TUSCON, Ariz. - Insurers that are rushing to sell variable annuities through banks should look before they leap, a top insurance executive warned.

"Many banks are inexperienced and will fail" at selling investment products, said Eli Broad, chairman of SunAmerica Inc.

And banks that remain in the business will want their annuity providers to help deal with "sticky" issues, such as disclosure, investor suitability, marketing practices, and expanded regulation, he said.

"Granted, banks are lining up to offer variable annuities," he said. "But if we're not careful, all that glitters may not be gold."

Mr. Broad struck his cautionary tone in a keynote address to 350 at a three-day bank sales conference sponsored by the National Association of Variable Annuities.

Executives said most of what they heard at the conference was encouraging. They were especially cheered by newly released figures that show, despite the slump in the stock and bond markets, $3.75 billion of variable annuities were sold through banks last year. The total is up from $2.82 billion in 1993, when fewer banks were offering variable annuities, said Rick Carey, editor of Variable Annuities Research Data Services Report, a newsletter.

Mr. Carey also said that banks current 7% share of total variable annuity sales will nearly triple - to 20% - by the turn of the century.

Variable annuities, tax-deferred products whose performance is based on an underlying basket of mutual funds, are especially popular with people planning for retirement. And banks, with their access to 82 million homes, are seen as a prime distribution channel.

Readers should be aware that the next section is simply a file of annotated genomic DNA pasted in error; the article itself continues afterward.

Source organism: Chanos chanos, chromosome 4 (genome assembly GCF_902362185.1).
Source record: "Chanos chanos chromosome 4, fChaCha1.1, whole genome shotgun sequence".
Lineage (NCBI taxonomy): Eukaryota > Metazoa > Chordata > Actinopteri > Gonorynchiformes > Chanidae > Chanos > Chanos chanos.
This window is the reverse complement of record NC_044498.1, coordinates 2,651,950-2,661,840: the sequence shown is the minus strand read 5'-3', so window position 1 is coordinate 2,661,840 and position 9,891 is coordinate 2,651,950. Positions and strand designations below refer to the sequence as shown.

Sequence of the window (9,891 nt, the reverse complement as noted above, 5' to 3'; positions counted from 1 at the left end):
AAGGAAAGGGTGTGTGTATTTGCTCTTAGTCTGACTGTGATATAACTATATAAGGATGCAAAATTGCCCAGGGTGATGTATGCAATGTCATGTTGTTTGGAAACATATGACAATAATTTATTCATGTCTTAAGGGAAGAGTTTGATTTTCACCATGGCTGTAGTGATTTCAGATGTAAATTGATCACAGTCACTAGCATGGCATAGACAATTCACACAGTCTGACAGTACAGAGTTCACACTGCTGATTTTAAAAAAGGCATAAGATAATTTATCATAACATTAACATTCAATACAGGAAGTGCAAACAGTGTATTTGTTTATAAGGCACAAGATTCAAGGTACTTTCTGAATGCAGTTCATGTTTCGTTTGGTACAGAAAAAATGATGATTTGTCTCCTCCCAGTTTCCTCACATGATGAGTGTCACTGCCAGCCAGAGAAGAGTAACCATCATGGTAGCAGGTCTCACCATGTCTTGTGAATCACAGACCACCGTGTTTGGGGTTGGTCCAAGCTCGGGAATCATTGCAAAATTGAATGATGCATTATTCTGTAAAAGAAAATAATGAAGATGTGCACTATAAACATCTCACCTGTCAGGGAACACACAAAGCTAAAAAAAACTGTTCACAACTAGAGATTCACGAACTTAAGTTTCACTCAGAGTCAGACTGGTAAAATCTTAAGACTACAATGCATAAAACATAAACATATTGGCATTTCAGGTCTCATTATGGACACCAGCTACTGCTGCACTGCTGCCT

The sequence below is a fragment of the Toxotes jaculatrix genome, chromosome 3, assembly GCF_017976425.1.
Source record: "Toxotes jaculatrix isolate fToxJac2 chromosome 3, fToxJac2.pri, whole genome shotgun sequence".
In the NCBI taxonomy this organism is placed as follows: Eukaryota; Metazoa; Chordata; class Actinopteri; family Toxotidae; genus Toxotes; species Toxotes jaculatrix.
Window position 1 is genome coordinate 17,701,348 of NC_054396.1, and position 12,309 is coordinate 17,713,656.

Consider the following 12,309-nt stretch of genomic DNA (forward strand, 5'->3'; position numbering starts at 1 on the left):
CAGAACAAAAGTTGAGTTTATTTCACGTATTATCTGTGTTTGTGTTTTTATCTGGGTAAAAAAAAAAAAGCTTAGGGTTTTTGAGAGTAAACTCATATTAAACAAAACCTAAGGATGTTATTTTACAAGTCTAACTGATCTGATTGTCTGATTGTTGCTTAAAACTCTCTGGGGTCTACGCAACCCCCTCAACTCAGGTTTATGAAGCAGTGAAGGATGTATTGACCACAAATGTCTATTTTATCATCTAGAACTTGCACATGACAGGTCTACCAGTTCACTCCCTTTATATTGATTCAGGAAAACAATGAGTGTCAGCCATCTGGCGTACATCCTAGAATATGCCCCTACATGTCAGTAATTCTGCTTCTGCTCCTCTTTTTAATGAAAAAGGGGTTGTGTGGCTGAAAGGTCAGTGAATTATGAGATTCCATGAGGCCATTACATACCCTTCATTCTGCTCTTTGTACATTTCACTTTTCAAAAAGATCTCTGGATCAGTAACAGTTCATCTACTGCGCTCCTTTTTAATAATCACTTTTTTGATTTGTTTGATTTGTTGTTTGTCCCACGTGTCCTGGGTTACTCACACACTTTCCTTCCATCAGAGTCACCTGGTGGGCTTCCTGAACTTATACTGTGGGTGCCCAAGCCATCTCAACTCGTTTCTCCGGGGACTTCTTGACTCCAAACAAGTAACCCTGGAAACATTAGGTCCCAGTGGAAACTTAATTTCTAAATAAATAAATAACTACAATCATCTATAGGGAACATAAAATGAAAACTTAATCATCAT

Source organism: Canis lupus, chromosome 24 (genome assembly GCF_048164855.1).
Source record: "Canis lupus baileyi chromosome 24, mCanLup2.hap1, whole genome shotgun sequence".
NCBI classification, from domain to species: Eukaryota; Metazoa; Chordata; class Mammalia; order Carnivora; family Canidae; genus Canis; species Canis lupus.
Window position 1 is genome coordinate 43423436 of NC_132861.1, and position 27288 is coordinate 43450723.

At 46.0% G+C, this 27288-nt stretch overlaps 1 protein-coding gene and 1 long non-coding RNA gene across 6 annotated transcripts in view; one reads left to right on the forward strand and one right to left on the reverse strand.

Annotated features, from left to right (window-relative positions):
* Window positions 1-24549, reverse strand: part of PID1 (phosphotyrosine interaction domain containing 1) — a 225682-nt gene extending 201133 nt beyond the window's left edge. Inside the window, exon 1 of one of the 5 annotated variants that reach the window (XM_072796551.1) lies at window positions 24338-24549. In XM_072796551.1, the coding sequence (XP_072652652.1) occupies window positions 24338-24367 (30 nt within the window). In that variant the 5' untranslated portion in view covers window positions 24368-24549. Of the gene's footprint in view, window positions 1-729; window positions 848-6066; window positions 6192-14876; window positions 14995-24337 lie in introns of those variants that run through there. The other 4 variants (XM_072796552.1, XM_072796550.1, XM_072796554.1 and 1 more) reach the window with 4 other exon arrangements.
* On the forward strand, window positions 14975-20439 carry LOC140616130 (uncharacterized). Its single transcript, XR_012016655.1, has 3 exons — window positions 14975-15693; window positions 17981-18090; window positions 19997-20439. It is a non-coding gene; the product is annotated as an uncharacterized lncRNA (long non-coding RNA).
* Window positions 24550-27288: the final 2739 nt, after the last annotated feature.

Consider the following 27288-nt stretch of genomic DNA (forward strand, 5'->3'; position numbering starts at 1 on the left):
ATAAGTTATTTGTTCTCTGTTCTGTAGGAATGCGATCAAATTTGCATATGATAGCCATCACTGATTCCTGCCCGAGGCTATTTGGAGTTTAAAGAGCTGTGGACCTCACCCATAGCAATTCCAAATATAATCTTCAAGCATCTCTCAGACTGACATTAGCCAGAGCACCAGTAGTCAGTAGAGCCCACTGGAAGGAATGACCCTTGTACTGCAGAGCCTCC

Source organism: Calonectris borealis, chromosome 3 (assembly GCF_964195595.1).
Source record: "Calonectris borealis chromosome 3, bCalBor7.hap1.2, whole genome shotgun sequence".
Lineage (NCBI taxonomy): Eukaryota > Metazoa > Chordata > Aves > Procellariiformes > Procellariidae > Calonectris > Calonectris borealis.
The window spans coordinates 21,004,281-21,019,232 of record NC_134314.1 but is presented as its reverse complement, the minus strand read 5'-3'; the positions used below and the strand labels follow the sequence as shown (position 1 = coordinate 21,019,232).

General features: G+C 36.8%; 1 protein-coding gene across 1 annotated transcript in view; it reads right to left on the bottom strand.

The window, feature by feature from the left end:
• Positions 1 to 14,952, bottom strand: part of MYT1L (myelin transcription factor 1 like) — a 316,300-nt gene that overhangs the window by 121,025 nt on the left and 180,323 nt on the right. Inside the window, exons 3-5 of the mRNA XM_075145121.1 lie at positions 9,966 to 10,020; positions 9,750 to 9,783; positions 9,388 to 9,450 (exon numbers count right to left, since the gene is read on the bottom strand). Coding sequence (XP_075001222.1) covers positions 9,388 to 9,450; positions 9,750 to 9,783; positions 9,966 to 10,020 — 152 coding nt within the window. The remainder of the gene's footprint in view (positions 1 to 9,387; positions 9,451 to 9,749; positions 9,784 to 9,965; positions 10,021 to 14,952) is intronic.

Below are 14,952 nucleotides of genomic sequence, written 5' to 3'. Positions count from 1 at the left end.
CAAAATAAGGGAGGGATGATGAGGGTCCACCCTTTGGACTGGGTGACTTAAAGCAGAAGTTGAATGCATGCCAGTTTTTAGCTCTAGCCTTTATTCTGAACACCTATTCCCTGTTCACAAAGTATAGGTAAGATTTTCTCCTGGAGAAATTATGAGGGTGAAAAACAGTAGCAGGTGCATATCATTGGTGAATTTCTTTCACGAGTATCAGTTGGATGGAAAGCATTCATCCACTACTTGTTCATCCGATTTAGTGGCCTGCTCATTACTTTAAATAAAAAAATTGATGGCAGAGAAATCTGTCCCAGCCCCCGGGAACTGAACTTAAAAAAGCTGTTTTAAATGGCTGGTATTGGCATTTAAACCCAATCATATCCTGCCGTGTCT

But Mr. Broad, whose own Los Angeles company is a big seller of annuities through banks, and other executives urged their colleagues to step carefully.

Insurers should look to form partnerships with banks that already have a proven track record in selling investment products, Mr. Broad said. This is especially true when partnering with a bank to offer a proprietary annuity - a project that requires a lot of up-front capital from the insurer and aggressive asset gathering by the bank, Mr. Broad said.

Other executives said insurers should provide technology and support that will help banks when they stumble.

Banks will get into the business of marketing annuities "essentially by trial and error," said Bayard F. Tracy, senior vice president at American Skandia Life Assurance. "They are coming up a learning curve."

Aside from learning about the products, banks must also learn to sell, rather than just take orders, Mr. Tracy said.

"This isn't like a 'field of dreams,' (where) if we offer product, people will come," he said. "Creating an efficient sales culture at banks will take time."

The insurance company executives were right on the mark, one banker said.

"There is no question banks approach this (business) differently," said William A. Valerian, president of Home Federal Savings Bank, Cleveland. "We have regulatory and cultural issues to deal with. Insurers that understand that will do well with banks."

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